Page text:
Watches have seen something of a design revival recently, with many buyers looking to small niche brands to provide them with something unique. One such brand is Velox, and its mission is to refine the classic watch and bring it up to date. Its first product is the XC1, which looks very much like modern take on Braun's classic digital watch, the DW20. Velox doesn't call out that association explicitly, though, instead describing its look as "futuristic simplicity."
You’ll find that concept — holding onto the past while simultaneously marching into the future — repeated by any number of companies. Design and processes have matured to the point where it’s possible to create technological marvels that subtly play on our historical notions of what the future will look like. Staying true to functionalist principles adhered to by iconic designers like Dieter Rams, the XC1’s function is its form: the focal point is a simple LCD that displays the time, and there’s little decoration to take away from it.
"You have a built-in filter as a designer that crystallizes what is relevant in a modern product."
These principles help the XC1 look both unique and modern while still revering historical design. "I believe you have a built-in filter as a designer that crystallizes what is relevant in a modern product," says André Olovsson, Head of Design at Velox; keep what’s important, and cast aside the rest. A great example of letting go of the past is the XC1’s strap; although its face is steel, the strap is silicone, and can be swapped out for a different color band. The use of silicone also makes it very light for a metal-faced watch; it weighs just short of 1.5 ounces.
The optimistic futurism that prevailed through design in the '60s and '70s holds a great influence over Olvasson, who has a collection of 'inspirational' images depicting watches like the Omega Time Computer I (TC1), as well as imagery from 2001: A Space Odyssey, Moonraker, and The Green Slime. Although the future dreamed by Kubrick and others hasn’t come to pass, the objects Olvasson and other present-day designers are crafting would so easily fit into many classic sci-fi movies’ fictional worlds.
"The visions of the '60s and '70's, the 'future seen from the past,' they're extremely cool these days," says Olvosson, who has worked with watches since graduating in 2007, and previously designed timepieces for Lambretta, another brand owned by Velox's parent company Capella. While he reveres the designs of Rams, he cites the work of architect Oscar Niemeyer and artist Syd Mead (who was involved in classic movies like Bladerunner and Tron) as a huge influence.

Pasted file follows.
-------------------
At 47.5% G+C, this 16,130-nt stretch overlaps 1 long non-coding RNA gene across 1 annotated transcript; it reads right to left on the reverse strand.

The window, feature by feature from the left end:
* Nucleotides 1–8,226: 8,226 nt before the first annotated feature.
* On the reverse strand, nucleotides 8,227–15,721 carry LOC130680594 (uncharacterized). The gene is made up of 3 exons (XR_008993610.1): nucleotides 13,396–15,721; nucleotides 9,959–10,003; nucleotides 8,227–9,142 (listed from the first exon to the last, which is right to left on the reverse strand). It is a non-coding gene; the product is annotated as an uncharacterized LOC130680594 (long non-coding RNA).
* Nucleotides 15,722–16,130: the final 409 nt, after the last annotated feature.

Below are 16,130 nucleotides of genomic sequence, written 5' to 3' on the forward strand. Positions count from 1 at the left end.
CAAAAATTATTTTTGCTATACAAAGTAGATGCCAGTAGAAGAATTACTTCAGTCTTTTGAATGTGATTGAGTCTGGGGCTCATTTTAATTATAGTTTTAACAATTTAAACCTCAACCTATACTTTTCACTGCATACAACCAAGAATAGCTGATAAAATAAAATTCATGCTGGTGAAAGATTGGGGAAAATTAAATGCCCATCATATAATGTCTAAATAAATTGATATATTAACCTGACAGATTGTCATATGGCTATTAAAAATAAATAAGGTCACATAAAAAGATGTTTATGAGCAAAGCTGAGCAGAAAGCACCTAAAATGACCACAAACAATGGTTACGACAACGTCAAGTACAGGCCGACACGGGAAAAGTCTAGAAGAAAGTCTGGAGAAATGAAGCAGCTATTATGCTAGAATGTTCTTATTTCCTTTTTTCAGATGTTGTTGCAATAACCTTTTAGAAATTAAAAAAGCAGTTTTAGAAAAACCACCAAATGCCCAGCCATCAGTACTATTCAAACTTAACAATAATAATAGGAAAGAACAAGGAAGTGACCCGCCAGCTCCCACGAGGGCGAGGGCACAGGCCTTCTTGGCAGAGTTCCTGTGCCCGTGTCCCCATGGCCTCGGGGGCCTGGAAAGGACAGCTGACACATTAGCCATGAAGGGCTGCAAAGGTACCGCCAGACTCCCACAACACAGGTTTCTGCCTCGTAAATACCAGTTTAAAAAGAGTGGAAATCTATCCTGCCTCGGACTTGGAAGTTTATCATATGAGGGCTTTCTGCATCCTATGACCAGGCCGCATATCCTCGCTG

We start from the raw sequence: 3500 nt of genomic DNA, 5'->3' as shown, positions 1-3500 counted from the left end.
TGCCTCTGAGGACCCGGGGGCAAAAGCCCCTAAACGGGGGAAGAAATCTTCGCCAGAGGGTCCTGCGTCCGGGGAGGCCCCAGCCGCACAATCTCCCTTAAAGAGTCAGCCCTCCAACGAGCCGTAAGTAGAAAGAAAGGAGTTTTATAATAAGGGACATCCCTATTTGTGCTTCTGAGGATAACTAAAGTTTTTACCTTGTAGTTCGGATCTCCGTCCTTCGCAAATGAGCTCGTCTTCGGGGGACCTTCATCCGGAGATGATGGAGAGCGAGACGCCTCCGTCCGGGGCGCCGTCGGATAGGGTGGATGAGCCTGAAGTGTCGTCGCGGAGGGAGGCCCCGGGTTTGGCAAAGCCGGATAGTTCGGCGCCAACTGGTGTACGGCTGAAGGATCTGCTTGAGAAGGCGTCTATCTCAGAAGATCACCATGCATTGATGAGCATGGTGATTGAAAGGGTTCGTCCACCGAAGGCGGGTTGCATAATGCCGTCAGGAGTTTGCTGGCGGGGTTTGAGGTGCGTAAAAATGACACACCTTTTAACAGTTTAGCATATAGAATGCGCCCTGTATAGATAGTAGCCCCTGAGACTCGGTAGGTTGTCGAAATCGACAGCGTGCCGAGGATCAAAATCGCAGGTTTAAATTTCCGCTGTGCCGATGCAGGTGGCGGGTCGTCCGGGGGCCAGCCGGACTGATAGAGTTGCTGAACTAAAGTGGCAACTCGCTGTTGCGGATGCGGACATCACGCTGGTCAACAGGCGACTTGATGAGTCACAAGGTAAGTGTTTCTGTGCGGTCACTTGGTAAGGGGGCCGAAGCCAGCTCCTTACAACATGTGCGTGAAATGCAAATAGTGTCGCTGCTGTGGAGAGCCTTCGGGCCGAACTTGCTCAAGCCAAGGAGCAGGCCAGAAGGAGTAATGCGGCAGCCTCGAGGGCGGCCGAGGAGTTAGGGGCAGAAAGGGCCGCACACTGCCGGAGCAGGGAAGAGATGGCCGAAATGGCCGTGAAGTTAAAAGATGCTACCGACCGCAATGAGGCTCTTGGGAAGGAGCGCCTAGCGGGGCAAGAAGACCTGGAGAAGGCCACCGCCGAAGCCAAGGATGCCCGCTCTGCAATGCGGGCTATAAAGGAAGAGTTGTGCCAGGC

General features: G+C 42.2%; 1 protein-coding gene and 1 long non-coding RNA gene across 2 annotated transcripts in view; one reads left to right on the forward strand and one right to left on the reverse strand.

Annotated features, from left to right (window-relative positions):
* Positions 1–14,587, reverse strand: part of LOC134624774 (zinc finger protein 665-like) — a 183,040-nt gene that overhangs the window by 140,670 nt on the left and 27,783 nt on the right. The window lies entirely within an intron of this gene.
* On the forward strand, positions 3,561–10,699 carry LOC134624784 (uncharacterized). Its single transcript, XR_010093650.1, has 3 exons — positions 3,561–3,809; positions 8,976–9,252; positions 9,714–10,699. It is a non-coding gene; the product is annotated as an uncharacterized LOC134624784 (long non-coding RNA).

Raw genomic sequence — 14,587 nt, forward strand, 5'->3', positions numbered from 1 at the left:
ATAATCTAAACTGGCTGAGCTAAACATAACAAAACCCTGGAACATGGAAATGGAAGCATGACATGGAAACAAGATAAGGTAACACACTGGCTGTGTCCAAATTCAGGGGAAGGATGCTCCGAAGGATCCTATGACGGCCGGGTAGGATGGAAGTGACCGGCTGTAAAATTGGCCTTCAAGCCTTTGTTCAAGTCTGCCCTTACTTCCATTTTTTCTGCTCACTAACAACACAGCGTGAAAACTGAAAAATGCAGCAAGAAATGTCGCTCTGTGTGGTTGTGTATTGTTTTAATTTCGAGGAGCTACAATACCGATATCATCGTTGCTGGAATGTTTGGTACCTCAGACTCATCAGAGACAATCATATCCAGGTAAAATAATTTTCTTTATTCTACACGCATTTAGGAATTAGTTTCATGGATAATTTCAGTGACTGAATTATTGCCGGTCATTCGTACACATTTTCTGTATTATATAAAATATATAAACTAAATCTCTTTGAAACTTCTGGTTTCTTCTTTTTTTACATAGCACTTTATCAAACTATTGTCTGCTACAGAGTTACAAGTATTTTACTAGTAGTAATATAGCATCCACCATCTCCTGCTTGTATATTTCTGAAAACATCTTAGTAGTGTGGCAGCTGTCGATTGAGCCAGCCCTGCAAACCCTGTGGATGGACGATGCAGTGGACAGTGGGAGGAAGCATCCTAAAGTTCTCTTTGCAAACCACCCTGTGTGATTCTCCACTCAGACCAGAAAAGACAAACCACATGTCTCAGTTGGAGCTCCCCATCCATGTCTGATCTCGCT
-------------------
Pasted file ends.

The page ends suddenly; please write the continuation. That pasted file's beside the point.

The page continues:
At first glance, the XC1 evokes memories of something much older: the DW20, Braun’s first digital watch. The DW20 was designed by Dieter Rams and Dietrich Lubs, Braun's prolific creatives whose every product brought us closer to a functionalist future. Visually it’s more than a few steps removed from the DW20, but it does resemble something Braun’s famed designers may have created if they had the complex processes and materials available today.
The 1978 Braun DW20 watch. (Jack Gertson / Braun LCD watches)
Any resemblance to the DW20 is purely coincidental, or perhaps a sign of Rams' continued influence over product designers, Olvasson tells me. "I'm very inspired by Rams, but actually I didn't think of the DW20 when I sketched the XC1 ... I wanted to make a watch that had a digital movement but a round shape, to not lose the symbol that we relate so much to time and watches.
Moving forward, he hopes Velox can challenge classic watch segments with a refined vision. The company is treading a fine line right now, trying to bring classic elements found in Braun and other companies' back catalogs into the modern era. Braun sold the license to sell watches under its name a few years ago, and Zeon, the company that bought it, is taking a similar approach to Velox’s. In addition to producing replica versions of classics, Zeon has attempted to update Braun's design language with timepieces like the BN0036. While it's an attractive watch, you could argue that, apparently accidentally, Olvasson and Velox have stayed truer to the Braun of old than the company that owns the brand.